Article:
COLUMBIA — South Carolina freshman A’ja Wilson got to see many sides of her new coach Dawn Staley at the FIBA U18 Americas championship last week, not all of them pleasant.
But the 6-foot-5 Wilson, the country’s top high school prospect last winter, is ready to handle all of Staley’s direction however intensely it’s delivered. Wilson won the tournament’s MVP as she averaged more than 19 points and eight rebounds a game for Team USA, which was coached by Staley.
“On the recruiting trail, she has this cover where she’s the nice Dawn Staley, all cute and innocent,” Wilson said Wednesday. “But now coaching, she gets furious sometimes.”
Especially, Wilson recalled, when she or others on the team repeated mistakes they’d been coached against. It gave Wilson a pre-college look at what she’ll deal with each South Carolina’s practice.
“Just seeing her at a coaching level got me excited for this coming season,” Wilson said.
Staley’s excited, too, after watching her prized freshman score in several different ways to help the Americans win the event for players born on Jan. 1, 1996, or later.
Wilson scored 25 points and grabbed 11 rebounds in the title game win over Canada this past Sunday. She averaged better than 19 points and eight rebounds as Team USA went 5-0.
Staley didn’t see many offensive holes in Wilson’s game. But the coach expects her freshman – like most first-year players do, Staley says – to struggle defensively in the physical Southeastern Conference.
“You didn’t have to yell,” Wilson playfully told her coach.
“That’s because you have to play defense,” Staley joked back before the two hugged at South Carolina’s practice court.
Wilson is part of five-player recruiting class ranked No. 2 in the country by ESPN. It includes two other McDonald’s All-Americans besides Wilson in 6-4 forward Jatarie White and 5-5 guard Bianca Cuevas.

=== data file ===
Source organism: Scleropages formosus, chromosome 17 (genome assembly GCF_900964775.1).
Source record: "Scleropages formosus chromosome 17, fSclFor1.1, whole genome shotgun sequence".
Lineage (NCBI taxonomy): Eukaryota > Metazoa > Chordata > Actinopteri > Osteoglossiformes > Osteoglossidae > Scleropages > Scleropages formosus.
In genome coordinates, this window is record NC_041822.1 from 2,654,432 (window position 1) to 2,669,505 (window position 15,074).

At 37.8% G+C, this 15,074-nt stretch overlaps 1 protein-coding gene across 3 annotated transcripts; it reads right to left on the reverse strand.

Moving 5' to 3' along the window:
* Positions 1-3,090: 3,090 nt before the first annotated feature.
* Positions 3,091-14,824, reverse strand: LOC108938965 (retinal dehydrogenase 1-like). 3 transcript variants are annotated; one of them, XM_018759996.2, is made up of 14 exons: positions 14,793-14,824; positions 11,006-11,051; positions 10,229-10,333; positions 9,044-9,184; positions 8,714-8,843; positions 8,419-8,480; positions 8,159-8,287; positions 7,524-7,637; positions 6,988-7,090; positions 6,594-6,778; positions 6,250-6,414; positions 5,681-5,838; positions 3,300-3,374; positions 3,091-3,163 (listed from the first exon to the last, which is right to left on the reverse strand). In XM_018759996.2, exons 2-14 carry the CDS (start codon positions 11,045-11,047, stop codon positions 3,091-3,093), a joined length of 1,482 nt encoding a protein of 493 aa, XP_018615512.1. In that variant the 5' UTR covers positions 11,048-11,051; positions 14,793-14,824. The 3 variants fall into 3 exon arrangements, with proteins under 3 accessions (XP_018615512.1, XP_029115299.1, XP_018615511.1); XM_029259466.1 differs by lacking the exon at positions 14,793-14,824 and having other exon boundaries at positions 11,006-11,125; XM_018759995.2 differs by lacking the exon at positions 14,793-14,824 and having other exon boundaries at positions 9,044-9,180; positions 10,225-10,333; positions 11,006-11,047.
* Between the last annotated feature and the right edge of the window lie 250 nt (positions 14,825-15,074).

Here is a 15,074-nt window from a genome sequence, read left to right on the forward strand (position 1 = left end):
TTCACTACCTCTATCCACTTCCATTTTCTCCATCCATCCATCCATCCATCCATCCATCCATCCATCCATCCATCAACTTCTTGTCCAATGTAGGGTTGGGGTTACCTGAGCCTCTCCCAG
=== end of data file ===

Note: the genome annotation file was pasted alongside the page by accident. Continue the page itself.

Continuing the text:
The centerpiece is Wilson, who Staley believes is versatile enough to play in several spots and provide matchup issues for opponents wherever she lines up. Staley mostly had Wilson at the small forward spot in the FIBA Americas tournament because of scoring ability.
Staley can’t wait to combine Wilson’s skill with Tiffany Mitchell, the reigning Southeastern Conference player of the year who averaged 15.5 points a game last season as the Gamecocks won the league’s regular-season title.
“From an offensive standpoint, she can give us what we’ve been lacking for many of the years with the exception of someone like Tiffany Mitchell,” Staley said. “A’ja can score.”
Just as impressive in Staley’s view was Wilson’s leadership. She was elected captain by her teammates and handled herself off the court with poise, something unique for college freshmen. “I expect her to be a captain for us some day.”
South Carolina won 29 games last year, second most in school history, and were a No. 1 seed in the NCAA tournament before falling to North Carolina in the round of 16. Staley has not been shy about pointing her club to bigger heights this year.
“I think if you’re going to be a good basketball team you have to have players who can make plays in postseason and we’re looking forward to putting (Wilson) in a position where she can score consistently,” Staley said.
Staley’s time with USA Basketball isn’t over yet. She’ll leave in early September for the women’s national team competing in the FIBA World Championships in Turkey as assistant to head coach Geno Auriemma of Connecticut.
Staley said she held back the fiery side with the teenagers because she didn’t know all of them well and was afraid of scaring them off. That won’t be the case when Staley returns in early October to start the Gamecocks preseason camp.
“If you see A’ja crying at the end of any of our practices, you know she got the real deal,” Staley said.
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